Fig 2. IV transferred monocytes ingression in brain.

(A-C) Representative sections show the distribution of GFP positive donor-derived monocytes in the LPS injected brain at day 2(A), day 5(B), and day 7(C) post monocytes IV transfer. The area between the two white dash lines indicated the physical needle insertion site. For panel A-C, bar represent 200 μm, original magnification ×40. (D) Number of donor cells detected in the LPS injected hemisphere (ipsi hemi = ipsilateral hemi) and in the other hemisphere (contral hemi = contralateral) decreased over time post monocyte IV transfer.

The amount of monocytes recruited to the damaged CNS tissues is tightly correlated to the degree of inflammation [14, 40]. Nevertheless, infiltrating monocytes has been related to several CNS disease progressions, including multiple sclerosis and HIV-associated neurocognitive disorders [14, 16]. Whether or not the presence of additional monocytes introduced by adoptive transfer to circulation would aggravate neuroinflammation was unclear. Therefore, quantitative RT-PCR analysis was conducted at 72 hrs following ICI delivery of LPS (48 hrs post cell IV infusion). As compared to control animals that received ICI delivery of PBS, significant increase of gene transcription was detected in the brains of animals received LPS, including tumor necrosis factor alpha (TNF-α), interleukin 1 beta (IL-1β), transforming growth factor beta (TGFβ), interleukin 10 (IL-10), nitric oxide synthase 2 (NOS2), and interleukin 12 subunit beta (IL-12p40) (Fig 3). However, no significant difference in cytokine gene transcription was observed between animals that received no cells and those received exogenous monocytes IV transfers at 24 hrs post ICI delivery of LPS (Fig 3), suggesting the transient presence of additional IV-transferred monocytes in circulation did not subsequently aggravate LPS-induced neuroinflammation.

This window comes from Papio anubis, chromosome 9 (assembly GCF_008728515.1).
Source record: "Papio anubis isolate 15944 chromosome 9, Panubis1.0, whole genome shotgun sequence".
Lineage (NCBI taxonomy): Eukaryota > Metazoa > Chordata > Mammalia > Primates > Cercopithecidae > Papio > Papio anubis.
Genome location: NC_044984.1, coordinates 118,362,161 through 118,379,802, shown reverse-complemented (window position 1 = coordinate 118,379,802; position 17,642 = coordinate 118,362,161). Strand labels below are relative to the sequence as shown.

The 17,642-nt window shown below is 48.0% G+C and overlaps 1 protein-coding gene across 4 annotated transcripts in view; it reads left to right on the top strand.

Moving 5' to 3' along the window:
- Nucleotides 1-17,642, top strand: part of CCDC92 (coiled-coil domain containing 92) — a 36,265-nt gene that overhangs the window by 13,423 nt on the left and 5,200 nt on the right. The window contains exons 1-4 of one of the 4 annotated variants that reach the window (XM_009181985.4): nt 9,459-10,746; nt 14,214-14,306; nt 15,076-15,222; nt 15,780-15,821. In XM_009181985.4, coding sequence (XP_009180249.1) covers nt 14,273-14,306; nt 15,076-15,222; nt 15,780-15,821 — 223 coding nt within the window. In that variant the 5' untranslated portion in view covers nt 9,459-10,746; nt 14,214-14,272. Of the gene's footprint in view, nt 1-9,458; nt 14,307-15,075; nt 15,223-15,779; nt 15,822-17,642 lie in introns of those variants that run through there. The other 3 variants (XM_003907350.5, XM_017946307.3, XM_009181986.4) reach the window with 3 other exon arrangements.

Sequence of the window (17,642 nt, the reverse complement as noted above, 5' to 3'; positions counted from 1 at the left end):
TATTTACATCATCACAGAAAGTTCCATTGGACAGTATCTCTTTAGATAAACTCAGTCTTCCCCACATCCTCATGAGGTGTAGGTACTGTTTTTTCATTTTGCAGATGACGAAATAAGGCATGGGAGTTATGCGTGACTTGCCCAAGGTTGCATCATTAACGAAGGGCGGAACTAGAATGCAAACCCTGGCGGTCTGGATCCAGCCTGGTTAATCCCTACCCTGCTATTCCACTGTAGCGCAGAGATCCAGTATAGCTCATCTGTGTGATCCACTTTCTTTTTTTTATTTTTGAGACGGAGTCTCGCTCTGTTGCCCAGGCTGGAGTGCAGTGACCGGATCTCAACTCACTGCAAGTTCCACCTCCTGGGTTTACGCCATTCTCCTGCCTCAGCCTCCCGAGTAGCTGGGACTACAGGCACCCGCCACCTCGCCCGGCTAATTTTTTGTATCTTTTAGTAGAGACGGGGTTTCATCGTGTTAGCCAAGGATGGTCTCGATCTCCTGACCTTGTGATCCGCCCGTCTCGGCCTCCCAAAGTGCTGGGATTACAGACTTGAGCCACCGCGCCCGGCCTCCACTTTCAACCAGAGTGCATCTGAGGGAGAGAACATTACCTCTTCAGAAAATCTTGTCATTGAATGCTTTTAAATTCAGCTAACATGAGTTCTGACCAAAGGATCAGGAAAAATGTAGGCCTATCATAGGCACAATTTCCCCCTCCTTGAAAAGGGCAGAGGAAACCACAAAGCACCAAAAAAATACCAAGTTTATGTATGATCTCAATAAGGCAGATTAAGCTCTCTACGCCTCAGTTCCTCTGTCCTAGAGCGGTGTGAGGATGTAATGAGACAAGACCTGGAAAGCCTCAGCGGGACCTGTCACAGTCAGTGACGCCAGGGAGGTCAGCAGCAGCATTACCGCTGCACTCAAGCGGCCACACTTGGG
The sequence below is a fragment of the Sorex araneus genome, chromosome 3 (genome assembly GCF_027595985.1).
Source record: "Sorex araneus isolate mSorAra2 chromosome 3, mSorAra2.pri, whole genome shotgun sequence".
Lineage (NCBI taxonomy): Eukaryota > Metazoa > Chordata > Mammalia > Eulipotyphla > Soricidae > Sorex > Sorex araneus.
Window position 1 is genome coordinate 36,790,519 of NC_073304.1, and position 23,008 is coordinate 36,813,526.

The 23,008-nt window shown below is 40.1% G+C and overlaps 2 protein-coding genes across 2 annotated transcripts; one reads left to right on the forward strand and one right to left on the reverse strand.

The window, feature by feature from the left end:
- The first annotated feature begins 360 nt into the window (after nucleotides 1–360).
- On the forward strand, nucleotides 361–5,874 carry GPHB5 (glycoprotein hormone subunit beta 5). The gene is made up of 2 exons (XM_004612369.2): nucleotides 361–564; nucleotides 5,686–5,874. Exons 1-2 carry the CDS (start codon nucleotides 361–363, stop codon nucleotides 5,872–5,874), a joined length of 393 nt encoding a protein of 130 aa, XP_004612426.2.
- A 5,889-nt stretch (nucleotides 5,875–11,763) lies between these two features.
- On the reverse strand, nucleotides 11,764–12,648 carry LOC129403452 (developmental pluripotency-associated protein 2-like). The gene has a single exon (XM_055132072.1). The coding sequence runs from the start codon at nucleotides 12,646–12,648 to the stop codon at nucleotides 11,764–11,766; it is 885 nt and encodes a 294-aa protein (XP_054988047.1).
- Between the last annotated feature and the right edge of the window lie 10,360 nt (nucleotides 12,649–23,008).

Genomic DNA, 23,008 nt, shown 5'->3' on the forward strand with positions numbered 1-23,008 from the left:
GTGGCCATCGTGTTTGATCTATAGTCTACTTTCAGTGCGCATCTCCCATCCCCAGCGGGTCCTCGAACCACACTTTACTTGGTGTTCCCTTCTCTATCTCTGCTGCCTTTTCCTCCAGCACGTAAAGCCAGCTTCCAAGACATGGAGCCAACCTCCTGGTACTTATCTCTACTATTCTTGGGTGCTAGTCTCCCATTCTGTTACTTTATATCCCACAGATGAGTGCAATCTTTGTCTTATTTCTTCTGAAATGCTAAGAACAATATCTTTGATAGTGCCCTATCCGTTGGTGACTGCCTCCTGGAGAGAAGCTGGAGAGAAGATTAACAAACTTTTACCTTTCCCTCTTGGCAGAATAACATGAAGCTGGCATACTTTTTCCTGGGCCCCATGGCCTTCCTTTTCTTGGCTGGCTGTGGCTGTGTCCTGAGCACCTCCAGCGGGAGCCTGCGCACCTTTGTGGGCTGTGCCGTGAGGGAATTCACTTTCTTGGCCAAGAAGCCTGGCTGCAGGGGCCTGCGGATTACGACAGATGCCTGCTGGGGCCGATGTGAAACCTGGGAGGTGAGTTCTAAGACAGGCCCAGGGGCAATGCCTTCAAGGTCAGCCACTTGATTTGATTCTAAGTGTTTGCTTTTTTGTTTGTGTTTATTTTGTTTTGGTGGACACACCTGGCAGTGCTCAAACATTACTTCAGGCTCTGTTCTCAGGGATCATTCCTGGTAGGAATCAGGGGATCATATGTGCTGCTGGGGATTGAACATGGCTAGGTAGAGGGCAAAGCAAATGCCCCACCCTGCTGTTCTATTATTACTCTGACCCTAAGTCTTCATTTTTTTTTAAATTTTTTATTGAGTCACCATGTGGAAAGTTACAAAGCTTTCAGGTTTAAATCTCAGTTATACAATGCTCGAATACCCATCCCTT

Fig 3. Expression analysis of selected cytokine genes in inflamed brain region.

Transcription of TNFα, IL-1β, TGFβ, IL-10, IL-12p40 and NOS2 were significantly different in group PBSic compared to group LPSic and group LPSic+Monocytes iv (p-value < 0.05), but no difference was observed between group LPSic and group LPSic+Monocyte iv, indicating the presence of additional IV infused monocytes in circulation did not aggravate neuroinflammation. PBSic = sham control in which animals received PBS ICI. LPSic = inflammation control in which animals received LPS ICI. LPSic + Monocyte iv = animals received LPS ICI 24 hours prior to monocytes IV transfer. Cytokine gene transcription levels were measured at 72 hours post ICI. * = p-value < 0.05, unpaired t test. Final data presented here represents mean values +/- SD.

Enhancement of Monocyte Entry into Inflamed Brain Tissue

One limitation of conducting cell adoptive transfer without preconditioning by lethal irradiation is that upon their entry into the circulation, these cells are diluted with endogenous cells; and as stated above, the amount of immune cells recruited to the target sites is fixed by the degree of inflammation. Therefore, we hypothesized that by rising exogenous to endogenous monocyte ratio, more transferred monocytes might be able to reach the affected brain regions. To test this, different numbers of monocytes ranged from 1×104 to 5×106 were infused into recipient mice that had received a fixed dose of LPS ICI (5μg) 24 hrs earlier. As the result, the number of donor-derived cells reaching the inflamed brain region was found to be positively correlated with the initial number of cells injected IV (R = 0.9922, R2 = 0.9845; Pearson Correlation Coefficient) (Fig 4A). Hence by increasing the number of initial IV transferred cells, it is possible to bring up vehicle concentrations at the target site for more effective treatments.